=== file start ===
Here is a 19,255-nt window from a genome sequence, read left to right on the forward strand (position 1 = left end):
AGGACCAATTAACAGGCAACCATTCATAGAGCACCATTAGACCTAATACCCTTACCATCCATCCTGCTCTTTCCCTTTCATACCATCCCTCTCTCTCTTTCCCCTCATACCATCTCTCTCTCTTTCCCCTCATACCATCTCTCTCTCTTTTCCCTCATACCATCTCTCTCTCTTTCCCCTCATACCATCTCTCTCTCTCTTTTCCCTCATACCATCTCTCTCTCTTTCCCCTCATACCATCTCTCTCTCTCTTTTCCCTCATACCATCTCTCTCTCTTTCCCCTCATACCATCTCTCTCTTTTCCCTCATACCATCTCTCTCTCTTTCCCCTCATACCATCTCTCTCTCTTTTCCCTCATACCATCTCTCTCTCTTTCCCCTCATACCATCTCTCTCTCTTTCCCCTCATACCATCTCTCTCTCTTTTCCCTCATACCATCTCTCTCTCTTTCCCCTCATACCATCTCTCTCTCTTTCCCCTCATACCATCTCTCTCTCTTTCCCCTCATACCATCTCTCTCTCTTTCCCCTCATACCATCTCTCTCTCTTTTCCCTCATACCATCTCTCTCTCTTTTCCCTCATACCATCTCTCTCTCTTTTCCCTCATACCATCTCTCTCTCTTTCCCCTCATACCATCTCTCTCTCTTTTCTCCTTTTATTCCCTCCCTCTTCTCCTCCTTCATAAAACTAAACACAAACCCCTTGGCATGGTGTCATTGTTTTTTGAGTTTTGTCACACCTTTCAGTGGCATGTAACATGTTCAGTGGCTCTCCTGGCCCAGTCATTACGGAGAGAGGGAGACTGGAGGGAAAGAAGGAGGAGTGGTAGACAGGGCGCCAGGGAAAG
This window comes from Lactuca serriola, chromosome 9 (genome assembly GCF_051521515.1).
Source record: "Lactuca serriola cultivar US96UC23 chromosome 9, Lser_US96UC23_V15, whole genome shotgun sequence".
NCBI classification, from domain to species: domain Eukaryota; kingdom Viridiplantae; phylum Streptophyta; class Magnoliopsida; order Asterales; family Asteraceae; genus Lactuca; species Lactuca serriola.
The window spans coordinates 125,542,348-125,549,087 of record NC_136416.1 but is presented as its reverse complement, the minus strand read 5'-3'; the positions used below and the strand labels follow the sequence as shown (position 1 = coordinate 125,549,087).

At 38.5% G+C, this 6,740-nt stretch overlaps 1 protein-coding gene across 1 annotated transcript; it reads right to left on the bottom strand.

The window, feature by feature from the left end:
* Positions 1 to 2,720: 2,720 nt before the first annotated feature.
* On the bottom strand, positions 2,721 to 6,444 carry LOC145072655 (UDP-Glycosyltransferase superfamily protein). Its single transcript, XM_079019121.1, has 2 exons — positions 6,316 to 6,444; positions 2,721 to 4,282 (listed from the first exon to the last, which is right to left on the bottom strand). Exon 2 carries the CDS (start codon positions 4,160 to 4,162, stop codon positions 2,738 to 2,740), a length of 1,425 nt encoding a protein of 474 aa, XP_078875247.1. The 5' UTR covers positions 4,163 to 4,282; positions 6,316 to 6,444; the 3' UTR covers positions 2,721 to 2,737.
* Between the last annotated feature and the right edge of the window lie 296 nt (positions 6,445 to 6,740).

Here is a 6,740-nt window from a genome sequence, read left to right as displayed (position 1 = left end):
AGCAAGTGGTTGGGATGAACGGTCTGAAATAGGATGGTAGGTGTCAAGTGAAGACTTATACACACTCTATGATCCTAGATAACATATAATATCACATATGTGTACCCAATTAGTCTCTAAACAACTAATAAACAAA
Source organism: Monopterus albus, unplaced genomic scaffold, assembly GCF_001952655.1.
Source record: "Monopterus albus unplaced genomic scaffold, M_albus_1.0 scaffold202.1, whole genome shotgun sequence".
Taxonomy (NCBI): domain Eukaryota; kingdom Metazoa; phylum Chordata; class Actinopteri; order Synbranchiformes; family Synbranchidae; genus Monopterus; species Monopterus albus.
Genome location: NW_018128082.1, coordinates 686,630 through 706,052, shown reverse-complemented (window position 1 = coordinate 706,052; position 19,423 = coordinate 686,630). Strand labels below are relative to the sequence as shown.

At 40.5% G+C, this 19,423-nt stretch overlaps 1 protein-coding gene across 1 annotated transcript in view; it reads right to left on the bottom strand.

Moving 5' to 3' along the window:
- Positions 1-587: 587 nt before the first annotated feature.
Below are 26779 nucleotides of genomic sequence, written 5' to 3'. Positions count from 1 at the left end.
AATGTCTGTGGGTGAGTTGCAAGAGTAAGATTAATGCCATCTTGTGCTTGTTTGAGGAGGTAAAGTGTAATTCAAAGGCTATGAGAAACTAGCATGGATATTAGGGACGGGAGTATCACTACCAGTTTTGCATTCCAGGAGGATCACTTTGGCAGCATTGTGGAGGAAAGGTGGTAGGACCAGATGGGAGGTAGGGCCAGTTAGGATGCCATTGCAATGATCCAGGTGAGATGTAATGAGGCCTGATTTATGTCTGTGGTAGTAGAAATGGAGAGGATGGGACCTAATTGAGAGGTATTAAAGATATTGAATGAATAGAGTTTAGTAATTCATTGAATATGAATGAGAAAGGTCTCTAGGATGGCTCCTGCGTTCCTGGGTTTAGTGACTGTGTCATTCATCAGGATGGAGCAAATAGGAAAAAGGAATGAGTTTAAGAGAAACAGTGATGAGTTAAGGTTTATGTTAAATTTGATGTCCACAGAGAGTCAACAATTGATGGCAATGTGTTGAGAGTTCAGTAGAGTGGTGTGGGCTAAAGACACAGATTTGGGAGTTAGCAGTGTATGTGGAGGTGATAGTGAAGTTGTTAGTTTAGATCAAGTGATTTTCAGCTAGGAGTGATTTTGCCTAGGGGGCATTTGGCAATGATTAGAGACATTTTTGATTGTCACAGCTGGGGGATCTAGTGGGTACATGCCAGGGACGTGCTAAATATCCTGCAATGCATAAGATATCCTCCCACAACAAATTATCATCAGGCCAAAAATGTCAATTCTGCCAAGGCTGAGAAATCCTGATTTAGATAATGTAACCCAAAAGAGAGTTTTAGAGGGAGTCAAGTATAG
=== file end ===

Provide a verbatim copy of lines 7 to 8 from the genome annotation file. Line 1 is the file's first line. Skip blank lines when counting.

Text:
At 38.5% G+C, this 6,740-nt stretch overlaps 1 protein-coding gene across 1 annotated transcript; it reads right to left on the bottom strand.

The window, feature by feature from the left end: